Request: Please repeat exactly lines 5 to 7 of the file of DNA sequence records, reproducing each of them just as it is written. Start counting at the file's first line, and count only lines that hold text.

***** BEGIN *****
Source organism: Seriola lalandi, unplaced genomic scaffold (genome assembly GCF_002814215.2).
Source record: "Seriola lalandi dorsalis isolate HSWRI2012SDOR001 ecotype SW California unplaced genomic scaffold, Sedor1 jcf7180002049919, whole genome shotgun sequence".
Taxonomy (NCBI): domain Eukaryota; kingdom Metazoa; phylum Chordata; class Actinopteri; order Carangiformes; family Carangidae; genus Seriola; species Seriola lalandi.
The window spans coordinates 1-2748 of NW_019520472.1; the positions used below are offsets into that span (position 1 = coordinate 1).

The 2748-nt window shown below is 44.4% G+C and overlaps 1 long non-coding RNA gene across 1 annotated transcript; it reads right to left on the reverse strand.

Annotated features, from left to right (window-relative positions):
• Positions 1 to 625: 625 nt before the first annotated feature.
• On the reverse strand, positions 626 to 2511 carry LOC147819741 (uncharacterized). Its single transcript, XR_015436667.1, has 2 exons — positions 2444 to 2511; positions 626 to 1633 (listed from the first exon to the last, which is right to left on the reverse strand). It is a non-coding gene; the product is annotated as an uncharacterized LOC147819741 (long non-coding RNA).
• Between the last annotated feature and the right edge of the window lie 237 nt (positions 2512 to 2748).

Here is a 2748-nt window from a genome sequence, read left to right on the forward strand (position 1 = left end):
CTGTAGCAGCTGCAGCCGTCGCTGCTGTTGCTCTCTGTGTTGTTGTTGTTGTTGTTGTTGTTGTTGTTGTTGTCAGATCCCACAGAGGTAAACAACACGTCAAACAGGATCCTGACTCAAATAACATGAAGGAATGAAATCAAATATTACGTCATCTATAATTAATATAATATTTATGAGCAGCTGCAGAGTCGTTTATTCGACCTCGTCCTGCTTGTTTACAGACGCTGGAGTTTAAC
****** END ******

The 2748-nt window shown below is 44.4% G+C and overlaps 1 long non-coding RNA gene across 1 annotated transcript; it reads right to left on the reverse strand.

Annotated features, from left to right (window-relative positions):
• Positions 1 to 625: 625 nt before the first annotated feature.